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Farmers' Markets Under Covid-19: Are They Safe?

More and more businesses and starting to reopen gradually, as we are trying to get a kind-of-normal routine back in place amid the Covid-19 pandemic. As the growing season gets underway across the US, farmers’ markets are coming back, too. This is good news, however, it’s important to be aware that the farmers' markets of 2020 will not look exactly like those of the past years. Farmers' markets, like other public areas and events, will adapt to the new reality. We have rounded up the information regarding the new rules and safety concerns you might consider when shopping at a market in the nearest future.

Farmers' markets under social distancing

Are Farmers Markets Safe During the Pandemic? locally grown vegetables

It is admittedly difficult to imagine a socially-distanced farmers' market. When you think about this kind of event, what comes to mind is children running around, music playing, activities, and neighbors chatting and strolling among crowded stalls. To accommodate social distancing measures, this picture will have to temporarily change. This year the booths will be stationed further apart, and farmers will wear masks and gloves.

Shoppers, too, will be encouraged or required to wear masks. Hand-washing stations with soap and water for both the shoppers and the farmers will be set up prominently, as well as hand sanitizer dispensers. Another measure is the cancelation of all cooking demonstrations and sampling, and there will be no tables set up for visitors to mill about and eat freshly prepared food. 

Are Farmers Markets Safe During the Pandemic? farmers market
Similarly to grocery stores, farmers' markets now have special hours for the elderly and immunocompromised customers, and volunteers and workers are trained to correct customers when they don’t stay at a safe distance apart from each other. In other areas, the markets take even more precautions than grocery stores.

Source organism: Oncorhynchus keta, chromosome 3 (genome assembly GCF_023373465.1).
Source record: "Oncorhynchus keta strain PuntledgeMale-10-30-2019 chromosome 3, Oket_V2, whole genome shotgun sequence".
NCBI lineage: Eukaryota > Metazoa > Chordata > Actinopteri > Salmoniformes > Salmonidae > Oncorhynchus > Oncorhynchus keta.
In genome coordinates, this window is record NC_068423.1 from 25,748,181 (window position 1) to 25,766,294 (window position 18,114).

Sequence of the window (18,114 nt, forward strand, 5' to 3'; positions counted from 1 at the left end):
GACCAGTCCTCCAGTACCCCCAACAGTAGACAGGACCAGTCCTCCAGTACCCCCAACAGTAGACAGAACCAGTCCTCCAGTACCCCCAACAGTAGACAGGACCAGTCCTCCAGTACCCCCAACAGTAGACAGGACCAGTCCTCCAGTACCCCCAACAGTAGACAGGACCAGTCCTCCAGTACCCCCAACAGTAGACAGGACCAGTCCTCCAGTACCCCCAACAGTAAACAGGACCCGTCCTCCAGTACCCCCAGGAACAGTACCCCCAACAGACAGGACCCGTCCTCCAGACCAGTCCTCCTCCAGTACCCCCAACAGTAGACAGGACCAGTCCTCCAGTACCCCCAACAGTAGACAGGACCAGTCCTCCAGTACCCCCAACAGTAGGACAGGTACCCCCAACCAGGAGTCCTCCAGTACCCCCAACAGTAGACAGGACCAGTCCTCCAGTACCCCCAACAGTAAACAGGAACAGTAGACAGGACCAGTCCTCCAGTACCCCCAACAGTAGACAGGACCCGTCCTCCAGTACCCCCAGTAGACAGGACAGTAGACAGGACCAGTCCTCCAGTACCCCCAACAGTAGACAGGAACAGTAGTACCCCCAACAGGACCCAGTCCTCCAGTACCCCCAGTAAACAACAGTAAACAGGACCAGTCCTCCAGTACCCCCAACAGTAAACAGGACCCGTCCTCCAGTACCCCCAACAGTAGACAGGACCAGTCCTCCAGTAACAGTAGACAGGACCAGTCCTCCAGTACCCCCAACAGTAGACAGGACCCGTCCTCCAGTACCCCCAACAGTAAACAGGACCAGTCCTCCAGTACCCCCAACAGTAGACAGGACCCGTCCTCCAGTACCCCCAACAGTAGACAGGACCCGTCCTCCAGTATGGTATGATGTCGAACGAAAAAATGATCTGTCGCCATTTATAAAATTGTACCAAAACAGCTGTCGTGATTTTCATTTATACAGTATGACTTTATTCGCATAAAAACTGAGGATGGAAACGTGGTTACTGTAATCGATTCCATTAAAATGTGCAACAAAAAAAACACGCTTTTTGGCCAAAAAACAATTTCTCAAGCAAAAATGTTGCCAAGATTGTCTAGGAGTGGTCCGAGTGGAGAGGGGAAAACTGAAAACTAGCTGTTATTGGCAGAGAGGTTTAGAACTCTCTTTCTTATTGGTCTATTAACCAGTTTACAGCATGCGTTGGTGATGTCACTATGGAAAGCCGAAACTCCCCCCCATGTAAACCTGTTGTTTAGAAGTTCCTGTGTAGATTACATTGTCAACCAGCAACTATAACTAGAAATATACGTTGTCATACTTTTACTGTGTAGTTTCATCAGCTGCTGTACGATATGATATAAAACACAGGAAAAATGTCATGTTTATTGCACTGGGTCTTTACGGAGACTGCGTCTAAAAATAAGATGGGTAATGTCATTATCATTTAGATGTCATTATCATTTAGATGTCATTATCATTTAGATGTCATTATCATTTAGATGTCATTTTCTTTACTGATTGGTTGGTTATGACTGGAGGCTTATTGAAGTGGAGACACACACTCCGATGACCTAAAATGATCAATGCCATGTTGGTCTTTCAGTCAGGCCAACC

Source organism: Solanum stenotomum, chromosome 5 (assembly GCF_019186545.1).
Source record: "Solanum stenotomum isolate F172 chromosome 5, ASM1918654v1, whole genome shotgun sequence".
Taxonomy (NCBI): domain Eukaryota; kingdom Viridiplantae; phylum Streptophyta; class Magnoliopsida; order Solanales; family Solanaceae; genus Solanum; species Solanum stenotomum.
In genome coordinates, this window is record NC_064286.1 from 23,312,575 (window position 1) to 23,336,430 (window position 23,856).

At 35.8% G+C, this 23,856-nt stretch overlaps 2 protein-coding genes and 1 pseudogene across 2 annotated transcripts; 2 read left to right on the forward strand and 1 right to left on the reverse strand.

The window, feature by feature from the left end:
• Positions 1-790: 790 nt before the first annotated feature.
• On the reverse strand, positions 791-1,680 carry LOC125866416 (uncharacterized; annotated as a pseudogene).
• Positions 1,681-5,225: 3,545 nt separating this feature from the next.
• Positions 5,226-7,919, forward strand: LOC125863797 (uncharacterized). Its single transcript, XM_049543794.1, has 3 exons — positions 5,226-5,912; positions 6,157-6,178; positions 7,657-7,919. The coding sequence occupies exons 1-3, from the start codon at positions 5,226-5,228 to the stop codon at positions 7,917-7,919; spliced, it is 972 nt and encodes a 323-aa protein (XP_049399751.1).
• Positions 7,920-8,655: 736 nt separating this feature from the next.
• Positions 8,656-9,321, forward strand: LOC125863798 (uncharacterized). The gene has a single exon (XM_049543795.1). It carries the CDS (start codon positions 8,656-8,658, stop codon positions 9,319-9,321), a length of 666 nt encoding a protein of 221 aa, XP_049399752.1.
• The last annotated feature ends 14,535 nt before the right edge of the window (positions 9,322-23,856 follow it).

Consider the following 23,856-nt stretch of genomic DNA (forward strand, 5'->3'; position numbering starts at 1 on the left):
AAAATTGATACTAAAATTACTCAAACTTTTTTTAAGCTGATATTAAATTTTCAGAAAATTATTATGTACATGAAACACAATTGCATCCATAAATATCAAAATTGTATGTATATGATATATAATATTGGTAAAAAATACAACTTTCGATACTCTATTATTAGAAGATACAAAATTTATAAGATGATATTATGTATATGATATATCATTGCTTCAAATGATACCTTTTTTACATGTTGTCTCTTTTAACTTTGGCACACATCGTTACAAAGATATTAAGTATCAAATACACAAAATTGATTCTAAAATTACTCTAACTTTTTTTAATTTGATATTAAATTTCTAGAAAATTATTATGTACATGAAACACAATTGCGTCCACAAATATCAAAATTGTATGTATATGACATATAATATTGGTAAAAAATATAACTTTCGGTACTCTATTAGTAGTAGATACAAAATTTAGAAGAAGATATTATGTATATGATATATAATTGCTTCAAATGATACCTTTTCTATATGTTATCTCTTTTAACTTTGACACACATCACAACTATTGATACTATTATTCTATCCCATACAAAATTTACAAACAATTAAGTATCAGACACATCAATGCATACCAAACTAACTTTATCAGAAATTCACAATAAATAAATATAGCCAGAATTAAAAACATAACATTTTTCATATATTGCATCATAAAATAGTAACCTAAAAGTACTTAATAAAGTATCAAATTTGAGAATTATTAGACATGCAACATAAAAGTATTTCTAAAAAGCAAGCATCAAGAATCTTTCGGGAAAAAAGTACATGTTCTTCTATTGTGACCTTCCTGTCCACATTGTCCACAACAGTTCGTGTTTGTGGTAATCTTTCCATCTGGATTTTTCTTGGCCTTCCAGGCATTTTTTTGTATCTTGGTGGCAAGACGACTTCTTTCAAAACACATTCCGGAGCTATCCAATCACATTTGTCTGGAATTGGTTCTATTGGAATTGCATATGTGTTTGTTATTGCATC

While supermarkets still allow you to pick up an avocado, for example, to check if it’s ripe enough, the farmers’ market organizers and workers ask the shoppers to refrain from touching the produce at all. “You can’t handle the produce anymore. You have to point, and the farmers will hand you what you want to buy,” Brie Mazurek, communications director for the Center for Urban Education About Sustainable Agriculture explained to the Huffington Post.
Some markets plan to operate on a smaller scale this year, and only focus on selling produce. There won’t be booths selling woodwork, jewelry, or candles. The organizers’ aim is to make the farmers' markets less of a social event, where one might want to linger and wander around, and more of a service.

Is shopping at a farmers' market safe?

If your local market is following social distancing guidelines, experts claim it is perfectly safe to go, maybe even more so than to an ordinary grocery store. “If we consider the set-up of a grocery store versus a farmers' market, I believe farmers' markets can be more secure. They’re outdoors, and since many have reduced the number of vendors, there’s better than six feet social distancing. They’re also following all of the local and state guidelines, so I believe it’s safer,” said Ariana Torres, assistant professor of the department of horticulture and agricultural economics at Purdue University. 

The products you buy at a farmers' market may also be a safer choice, as they go through a much shorter supply chain and don’t exchange many hands.

Are Farmers Markets Safe During Pandemic? woman with mask and gloves shopping
While most markets are doing their best to provide the safest experience possible, they are not all equally strict about safety measures. Do check, before going, what the rules are at your local market so that you know what to expect. This can be done via the market’s Facebook page or website.

A few important recommendations to remember when you visit a farmers' market are to be speedy, designate one shopper rather than going as a group, and bring lots of small change or use non-cash payment systems if available (many markets encourage those this year). 

The bottom line is, for those who need to do significant shopping, farmers' markets will be available. The market-goers who treat it more as an opportunity to eat some yummy strawberries, socialize, and get some sun will have to wait for next year. This message might sound discouraging, but remember that the more we collaborate to keep each other safe now, the more likely it is we will be able to enjoy a fun, crowded farmers' market very soon. 

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